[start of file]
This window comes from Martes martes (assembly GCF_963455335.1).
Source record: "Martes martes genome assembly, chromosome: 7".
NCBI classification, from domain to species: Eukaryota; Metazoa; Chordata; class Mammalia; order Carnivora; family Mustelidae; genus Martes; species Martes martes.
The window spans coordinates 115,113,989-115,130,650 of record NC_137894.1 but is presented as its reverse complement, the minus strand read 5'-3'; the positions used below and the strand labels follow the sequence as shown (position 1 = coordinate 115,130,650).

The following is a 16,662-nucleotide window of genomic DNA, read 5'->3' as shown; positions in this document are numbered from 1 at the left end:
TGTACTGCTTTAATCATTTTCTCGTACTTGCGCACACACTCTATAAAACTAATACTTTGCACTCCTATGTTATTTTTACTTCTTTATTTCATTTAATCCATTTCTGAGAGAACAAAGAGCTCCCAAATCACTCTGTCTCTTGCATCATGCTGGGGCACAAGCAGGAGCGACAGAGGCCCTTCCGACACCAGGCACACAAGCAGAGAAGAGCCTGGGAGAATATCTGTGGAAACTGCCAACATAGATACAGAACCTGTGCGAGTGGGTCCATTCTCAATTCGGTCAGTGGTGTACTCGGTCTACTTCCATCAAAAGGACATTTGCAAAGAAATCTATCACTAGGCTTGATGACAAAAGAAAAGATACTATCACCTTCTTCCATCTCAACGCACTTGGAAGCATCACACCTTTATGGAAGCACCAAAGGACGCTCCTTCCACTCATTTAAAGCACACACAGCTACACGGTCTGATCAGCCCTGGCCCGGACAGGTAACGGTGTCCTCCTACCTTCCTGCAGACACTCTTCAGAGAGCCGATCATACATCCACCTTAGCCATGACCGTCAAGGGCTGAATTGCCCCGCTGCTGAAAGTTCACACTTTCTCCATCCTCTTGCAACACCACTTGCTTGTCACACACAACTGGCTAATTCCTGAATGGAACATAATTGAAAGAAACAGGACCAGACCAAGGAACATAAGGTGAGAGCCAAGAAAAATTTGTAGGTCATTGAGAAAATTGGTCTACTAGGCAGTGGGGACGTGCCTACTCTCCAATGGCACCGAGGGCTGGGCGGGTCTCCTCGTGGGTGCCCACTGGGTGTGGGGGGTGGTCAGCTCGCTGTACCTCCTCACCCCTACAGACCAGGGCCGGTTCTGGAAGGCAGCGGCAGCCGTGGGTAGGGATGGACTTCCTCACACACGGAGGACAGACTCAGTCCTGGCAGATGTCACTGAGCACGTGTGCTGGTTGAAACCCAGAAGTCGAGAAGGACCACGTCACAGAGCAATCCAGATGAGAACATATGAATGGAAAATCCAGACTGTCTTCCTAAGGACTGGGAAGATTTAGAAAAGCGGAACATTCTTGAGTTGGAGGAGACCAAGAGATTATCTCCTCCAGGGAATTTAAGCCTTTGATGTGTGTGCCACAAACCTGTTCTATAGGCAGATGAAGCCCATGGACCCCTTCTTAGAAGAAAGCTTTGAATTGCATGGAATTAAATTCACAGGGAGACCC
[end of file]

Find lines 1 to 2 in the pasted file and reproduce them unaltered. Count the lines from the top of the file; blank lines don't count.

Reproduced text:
This window comes from Martes martes (assembly GCF_963455335.1).
Source record: "Martes martes genome assembly, chromosome: 7".